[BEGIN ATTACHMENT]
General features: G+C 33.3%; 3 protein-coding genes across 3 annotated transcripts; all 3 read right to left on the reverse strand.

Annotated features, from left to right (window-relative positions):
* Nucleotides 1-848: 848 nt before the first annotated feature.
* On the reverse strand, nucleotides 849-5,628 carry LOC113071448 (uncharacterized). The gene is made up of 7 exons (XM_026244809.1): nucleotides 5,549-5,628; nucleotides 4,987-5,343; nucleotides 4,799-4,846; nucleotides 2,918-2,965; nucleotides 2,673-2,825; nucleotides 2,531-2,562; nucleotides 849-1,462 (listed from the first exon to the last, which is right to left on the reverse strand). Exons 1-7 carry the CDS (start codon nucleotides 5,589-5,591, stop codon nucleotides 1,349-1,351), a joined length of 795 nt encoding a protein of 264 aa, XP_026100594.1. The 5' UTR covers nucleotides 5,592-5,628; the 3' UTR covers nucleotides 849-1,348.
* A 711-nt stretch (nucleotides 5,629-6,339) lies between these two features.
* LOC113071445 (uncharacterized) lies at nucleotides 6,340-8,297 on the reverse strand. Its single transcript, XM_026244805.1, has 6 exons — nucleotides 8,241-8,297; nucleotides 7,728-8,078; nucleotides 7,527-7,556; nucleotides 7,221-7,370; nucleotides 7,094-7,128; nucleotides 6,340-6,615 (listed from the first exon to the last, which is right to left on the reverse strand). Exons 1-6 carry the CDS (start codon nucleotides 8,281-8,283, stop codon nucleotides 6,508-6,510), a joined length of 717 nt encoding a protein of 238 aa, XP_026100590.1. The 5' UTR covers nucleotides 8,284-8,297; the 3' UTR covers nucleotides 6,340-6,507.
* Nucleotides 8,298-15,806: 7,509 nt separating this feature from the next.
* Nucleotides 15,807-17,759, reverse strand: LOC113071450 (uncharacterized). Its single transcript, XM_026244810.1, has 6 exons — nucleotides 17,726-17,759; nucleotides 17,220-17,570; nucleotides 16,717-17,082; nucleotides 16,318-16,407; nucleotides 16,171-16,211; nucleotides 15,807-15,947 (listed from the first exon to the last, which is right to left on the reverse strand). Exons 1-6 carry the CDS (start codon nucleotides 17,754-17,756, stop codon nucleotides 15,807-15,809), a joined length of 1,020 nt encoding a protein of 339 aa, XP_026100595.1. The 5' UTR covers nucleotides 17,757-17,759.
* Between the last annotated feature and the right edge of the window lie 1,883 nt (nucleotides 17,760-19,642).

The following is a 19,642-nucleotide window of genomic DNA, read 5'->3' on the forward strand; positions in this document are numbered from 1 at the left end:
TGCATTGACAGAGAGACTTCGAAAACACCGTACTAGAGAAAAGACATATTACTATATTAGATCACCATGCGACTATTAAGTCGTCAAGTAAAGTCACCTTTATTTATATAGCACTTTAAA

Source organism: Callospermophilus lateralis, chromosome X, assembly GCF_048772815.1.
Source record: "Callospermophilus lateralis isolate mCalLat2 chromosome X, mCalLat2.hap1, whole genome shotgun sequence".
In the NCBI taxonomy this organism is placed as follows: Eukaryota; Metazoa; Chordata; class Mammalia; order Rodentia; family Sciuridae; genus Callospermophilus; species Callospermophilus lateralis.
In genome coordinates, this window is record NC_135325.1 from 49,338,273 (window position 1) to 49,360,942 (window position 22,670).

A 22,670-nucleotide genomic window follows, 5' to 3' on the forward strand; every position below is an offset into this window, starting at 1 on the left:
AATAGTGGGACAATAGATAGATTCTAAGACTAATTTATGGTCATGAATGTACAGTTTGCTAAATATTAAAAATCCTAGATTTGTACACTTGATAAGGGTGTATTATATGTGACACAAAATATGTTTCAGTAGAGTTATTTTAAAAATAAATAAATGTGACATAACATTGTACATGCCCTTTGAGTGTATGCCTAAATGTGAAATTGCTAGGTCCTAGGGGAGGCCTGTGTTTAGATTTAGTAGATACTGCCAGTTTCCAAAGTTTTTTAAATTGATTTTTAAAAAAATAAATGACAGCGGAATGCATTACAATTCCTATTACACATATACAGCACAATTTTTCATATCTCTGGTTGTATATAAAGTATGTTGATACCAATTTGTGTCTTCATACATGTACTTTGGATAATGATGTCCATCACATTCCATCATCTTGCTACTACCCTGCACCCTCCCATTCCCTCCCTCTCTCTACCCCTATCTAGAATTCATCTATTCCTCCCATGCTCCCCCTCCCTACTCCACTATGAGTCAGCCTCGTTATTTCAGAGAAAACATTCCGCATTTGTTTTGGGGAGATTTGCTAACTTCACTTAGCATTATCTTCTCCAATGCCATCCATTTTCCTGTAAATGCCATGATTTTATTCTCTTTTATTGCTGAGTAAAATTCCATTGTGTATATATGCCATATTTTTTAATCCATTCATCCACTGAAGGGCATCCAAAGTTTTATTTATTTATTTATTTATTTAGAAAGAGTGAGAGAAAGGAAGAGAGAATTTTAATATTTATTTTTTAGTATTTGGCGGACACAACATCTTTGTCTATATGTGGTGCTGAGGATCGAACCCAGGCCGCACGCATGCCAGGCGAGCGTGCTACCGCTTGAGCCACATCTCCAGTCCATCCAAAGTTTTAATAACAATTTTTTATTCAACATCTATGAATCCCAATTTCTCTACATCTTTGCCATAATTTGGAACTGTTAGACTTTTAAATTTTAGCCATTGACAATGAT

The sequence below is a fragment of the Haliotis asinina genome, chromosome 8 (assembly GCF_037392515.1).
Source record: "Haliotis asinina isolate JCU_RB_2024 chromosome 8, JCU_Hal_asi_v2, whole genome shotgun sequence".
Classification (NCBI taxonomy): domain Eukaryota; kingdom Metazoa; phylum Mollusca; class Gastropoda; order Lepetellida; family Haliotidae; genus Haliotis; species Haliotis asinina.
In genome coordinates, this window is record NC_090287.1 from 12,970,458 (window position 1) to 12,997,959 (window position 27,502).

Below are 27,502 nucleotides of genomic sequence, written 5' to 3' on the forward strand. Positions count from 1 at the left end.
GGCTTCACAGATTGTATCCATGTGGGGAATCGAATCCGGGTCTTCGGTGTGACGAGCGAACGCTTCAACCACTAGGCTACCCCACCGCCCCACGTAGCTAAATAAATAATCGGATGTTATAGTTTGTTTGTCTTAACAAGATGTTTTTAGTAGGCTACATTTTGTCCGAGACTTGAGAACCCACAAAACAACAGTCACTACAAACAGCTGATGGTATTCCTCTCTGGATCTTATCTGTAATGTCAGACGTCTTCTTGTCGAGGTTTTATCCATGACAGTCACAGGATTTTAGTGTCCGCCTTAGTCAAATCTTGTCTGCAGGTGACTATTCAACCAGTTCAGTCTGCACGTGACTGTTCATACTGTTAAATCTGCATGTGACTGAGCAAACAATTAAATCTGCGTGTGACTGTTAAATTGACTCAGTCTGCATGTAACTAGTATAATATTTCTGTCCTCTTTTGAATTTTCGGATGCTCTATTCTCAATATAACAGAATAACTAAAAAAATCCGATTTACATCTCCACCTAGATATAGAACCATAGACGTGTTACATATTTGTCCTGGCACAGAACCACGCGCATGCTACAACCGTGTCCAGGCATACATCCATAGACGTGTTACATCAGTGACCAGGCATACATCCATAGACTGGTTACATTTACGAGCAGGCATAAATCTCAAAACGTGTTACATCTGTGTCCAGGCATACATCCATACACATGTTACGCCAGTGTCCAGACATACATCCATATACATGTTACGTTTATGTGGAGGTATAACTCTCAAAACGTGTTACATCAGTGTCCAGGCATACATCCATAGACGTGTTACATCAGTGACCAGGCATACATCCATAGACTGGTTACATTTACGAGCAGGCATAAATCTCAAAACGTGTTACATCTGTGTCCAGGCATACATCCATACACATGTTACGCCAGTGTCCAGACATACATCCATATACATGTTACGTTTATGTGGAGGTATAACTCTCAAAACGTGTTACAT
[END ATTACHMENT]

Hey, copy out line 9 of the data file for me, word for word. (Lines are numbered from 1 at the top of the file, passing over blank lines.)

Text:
* Between the last annotated feature and the right edge of the window lie 1,883 nt (nucleotides 17,760-19,642).